189 189 Though the GFC is fully government funded, it could consider other funding options to reduce its dependence on government grants Alternative GFC Revenue Model: However, given the GFC’s mandate, it is likely to remain primarily government funded in the short-term. 100% Public funding 100% Public funding 100% Private funding 100% Private funding GFC Increasing self-generation of funds and institutional funding 5% self-generation of funding e.g. fees for resource centre information 10% institutional funding e.g. IDC “Self-generated funds could be obtained by charging fees for services and … a fee-paying membership base” “Though self-generated funding is not viable at present, sales of permits or levies on movie tickets are a future option” “Public-private partnerships… could raise funds to be used for specific projects” “Self-generated funds could be obtained by charging fees for services and … a fee-paying membership base” 5 Source: Deloitte Gauteng Market Research and Focus Interviews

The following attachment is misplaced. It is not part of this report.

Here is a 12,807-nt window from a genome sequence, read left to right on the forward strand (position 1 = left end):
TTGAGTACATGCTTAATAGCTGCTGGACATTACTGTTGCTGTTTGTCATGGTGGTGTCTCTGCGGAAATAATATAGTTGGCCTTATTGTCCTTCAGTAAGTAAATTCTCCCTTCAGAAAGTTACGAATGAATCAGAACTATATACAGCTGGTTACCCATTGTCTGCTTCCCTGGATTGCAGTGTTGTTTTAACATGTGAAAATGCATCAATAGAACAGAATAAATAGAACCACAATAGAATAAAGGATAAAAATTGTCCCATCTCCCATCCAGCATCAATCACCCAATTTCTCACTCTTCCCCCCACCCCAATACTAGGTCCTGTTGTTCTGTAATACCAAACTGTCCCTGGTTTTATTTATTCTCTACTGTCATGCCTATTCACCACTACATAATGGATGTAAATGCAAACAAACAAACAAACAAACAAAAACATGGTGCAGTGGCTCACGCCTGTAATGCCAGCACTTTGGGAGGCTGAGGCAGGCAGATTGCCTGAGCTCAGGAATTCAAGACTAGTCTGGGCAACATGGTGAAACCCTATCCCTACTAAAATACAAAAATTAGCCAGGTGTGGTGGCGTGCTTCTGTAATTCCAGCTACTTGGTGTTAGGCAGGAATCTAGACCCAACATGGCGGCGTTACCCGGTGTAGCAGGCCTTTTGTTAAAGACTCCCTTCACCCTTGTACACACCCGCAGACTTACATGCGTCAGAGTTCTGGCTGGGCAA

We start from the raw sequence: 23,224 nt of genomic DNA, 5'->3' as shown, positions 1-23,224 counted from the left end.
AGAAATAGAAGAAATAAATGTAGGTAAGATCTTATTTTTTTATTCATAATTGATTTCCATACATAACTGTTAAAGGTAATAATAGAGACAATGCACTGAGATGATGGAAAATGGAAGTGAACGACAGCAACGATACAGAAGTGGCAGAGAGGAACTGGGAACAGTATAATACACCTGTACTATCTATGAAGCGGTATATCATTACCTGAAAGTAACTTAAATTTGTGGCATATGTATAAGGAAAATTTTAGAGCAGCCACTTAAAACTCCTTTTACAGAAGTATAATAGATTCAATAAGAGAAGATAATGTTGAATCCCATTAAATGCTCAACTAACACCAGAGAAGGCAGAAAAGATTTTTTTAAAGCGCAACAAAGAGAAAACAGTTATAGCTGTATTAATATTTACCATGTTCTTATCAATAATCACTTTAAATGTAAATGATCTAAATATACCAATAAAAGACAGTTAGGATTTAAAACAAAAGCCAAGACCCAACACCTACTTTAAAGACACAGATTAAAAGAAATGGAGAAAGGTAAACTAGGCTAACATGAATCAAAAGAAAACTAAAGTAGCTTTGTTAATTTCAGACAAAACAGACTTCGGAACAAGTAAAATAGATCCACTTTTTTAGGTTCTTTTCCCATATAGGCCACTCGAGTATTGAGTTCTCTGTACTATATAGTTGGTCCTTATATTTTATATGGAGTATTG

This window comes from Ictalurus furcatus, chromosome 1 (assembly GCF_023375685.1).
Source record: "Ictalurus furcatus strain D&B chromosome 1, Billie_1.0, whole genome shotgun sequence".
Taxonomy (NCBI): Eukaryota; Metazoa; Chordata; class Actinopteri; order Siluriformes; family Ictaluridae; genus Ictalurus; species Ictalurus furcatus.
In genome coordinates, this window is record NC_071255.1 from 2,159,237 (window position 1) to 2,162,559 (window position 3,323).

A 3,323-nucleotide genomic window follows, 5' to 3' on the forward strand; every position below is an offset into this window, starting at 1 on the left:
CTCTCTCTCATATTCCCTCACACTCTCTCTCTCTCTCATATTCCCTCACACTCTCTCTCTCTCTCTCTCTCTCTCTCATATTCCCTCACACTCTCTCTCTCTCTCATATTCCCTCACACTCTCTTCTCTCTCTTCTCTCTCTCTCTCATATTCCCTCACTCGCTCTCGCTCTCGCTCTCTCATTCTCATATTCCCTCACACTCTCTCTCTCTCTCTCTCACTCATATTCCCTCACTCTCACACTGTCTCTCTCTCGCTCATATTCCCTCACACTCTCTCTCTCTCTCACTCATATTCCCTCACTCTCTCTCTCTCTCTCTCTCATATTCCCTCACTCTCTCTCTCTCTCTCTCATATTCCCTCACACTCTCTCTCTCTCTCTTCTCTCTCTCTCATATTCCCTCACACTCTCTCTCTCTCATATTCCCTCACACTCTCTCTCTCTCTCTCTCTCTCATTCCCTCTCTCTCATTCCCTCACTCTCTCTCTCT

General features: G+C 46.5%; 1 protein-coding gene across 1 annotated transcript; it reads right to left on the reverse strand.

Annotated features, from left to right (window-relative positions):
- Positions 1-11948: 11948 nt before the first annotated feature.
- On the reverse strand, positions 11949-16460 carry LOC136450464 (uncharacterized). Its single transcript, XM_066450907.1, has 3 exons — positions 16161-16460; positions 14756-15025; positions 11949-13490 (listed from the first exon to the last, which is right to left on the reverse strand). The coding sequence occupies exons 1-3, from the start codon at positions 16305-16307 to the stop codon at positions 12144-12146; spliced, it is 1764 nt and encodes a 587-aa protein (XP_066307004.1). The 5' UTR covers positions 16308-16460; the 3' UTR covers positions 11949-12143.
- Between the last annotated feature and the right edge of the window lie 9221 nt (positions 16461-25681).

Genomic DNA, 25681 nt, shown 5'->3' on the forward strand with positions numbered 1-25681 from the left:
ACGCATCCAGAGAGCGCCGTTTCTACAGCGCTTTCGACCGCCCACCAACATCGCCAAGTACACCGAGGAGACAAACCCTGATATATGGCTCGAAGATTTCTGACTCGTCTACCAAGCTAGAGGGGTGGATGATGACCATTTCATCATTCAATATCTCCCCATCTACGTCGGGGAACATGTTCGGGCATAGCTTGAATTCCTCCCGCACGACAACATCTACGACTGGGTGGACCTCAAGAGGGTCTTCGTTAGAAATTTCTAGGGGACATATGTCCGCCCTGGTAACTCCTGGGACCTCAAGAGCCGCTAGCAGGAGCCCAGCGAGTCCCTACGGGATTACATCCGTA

190 190 In conclusion, Gauteng film industry has the potential to be a significant economic force with the right strategy in place Key considerations for a film sector development strategy: GFC has within its grasp the opportunity to make a meaningful contribution to the Province’s AV industry. Build on the strong already-existing base of TV, commercials and local film: Gauteng is already a leader in sections of the AV industry. Focus on its value proposition: Where can the GFC add greatest value to industry? Assist the industry in developing new markets: Explore options for film, TV and commercials. Support activities rather than specific projects. Align provincial strategy to national strategies: The GFC strategy should align with national AV sector strategies, the Media/Entertainment Sector strategy and overall Economic strategy of the province.